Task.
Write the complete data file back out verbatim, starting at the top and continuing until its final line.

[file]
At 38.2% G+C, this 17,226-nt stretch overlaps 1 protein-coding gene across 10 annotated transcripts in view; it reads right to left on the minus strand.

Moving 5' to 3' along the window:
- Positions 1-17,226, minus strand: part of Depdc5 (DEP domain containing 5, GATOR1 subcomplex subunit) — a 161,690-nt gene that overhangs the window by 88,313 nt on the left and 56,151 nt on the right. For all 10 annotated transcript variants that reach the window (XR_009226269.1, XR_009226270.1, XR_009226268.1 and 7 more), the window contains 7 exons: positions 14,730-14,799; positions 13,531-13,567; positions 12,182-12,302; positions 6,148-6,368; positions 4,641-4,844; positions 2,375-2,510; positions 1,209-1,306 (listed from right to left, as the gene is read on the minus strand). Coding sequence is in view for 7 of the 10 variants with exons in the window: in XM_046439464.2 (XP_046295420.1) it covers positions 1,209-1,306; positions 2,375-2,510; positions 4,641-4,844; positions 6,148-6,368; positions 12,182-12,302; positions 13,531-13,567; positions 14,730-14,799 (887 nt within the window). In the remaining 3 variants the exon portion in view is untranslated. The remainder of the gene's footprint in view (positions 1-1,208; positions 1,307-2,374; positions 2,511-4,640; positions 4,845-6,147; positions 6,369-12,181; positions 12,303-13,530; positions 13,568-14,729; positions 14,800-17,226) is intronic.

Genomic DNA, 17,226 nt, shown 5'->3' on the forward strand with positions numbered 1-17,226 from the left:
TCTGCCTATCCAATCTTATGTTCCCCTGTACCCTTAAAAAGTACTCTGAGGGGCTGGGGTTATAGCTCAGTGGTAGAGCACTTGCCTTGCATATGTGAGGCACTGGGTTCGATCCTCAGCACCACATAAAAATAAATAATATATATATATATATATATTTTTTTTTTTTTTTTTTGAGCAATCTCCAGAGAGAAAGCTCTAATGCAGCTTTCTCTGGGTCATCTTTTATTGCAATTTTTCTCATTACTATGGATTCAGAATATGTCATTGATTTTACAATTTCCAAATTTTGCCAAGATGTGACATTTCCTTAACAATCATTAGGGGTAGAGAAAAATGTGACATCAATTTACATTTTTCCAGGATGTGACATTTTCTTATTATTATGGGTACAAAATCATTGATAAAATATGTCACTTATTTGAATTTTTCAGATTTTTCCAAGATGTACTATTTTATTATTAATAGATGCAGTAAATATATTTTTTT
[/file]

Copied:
At 38.2% G+C, this 17,226-nt stretch overlaps 1 protein-coding gene across 10 annotated transcripts in view; it reads right to left on the minus strand.

Moving 5' to 3' along the window:
- Positions 1-17,226, minus strand: part of Depdc5 (DEP domain containing 5, GATOR1 subcomplex subunit) — a 161,690-nt gene that overhangs the window by 88,313 nt on the left and 56,151 nt on the right. For all 10 annotated transcript variants that reach the window (XR_009226269.1, XR_009226270.1, XR_009226268.1 and 7 more), the window contains 7 exons: positions 14,730-14,799; positions 13,531-13,567; positions 12,182-12,302; positions 6,148-6,368; positions 4,641-4,844; positions 2,375-2,510; positions 1,209-1,306 (listed from right to left, as the gene is read on the minus strand). Coding sequence is in view for 7 of the 10 variants with exons in the window: in XM_046439464.2 (XP_046295420.1) it covers positions 1,209-1,306; positions 2,375-2,510; positions 4,641-4,844; positions 6,148-6,368; positions 12,182-12,302; positions 13,531-13,567; positions 14,730-14,799 (887 nt within the window). In the remaining 3 variants the exon portion in view is untranslated. The remainder of the gene's footprint in view (positions 1-1,208; positions 1,307-2,374; positions 2,511-4,640; positions 4,845-6,147; positions 6,369-12,181; positions 12,303-13,530; positions 13,568-14,729; positions 14,800-17,226) is intronic.

Genomic DNA, 17,226 nt, shown 5'->3' on the forward strand with positions numbered 1-17,226 from the left:
TCTGCCTATCCAATCTTATGTTCCCCTGTACCCTTAAAAAGTACTCTGAGGGGCTGGGGTTATAGCTCAGTGGTAGAGCACTTGCCTTGCATATGTGAGGCACTGGGTTCGATCCTCAGCACCACATAAAAATAAATAATATATATATATATATATATTTTTTTTTTTTTTTTTTGAGCAATCTCCAGAGAGAAAGCTCTAATGCAGCTTTCTCTGGGTCATCTTTTATTGCAATTTTTCTCATTACTATGGATTCAGAATATGTCATTGATTTTACAATTTCCAAATTTTGCCAAGATGTGACATTTCCTTAACAATCATTAGGGGTAGAGAAAAATGTGACATCAATTTACATTTTTCCAGGATGTGACATTTTCTTATTATTATGGGTACAAAATCATTGATAAAATATGTCACTTATTTGAATTTTTCAGATTTTTCCAAGATGTACTATTTTATTATTAATAGATGCAGTAAATATATTTTTTT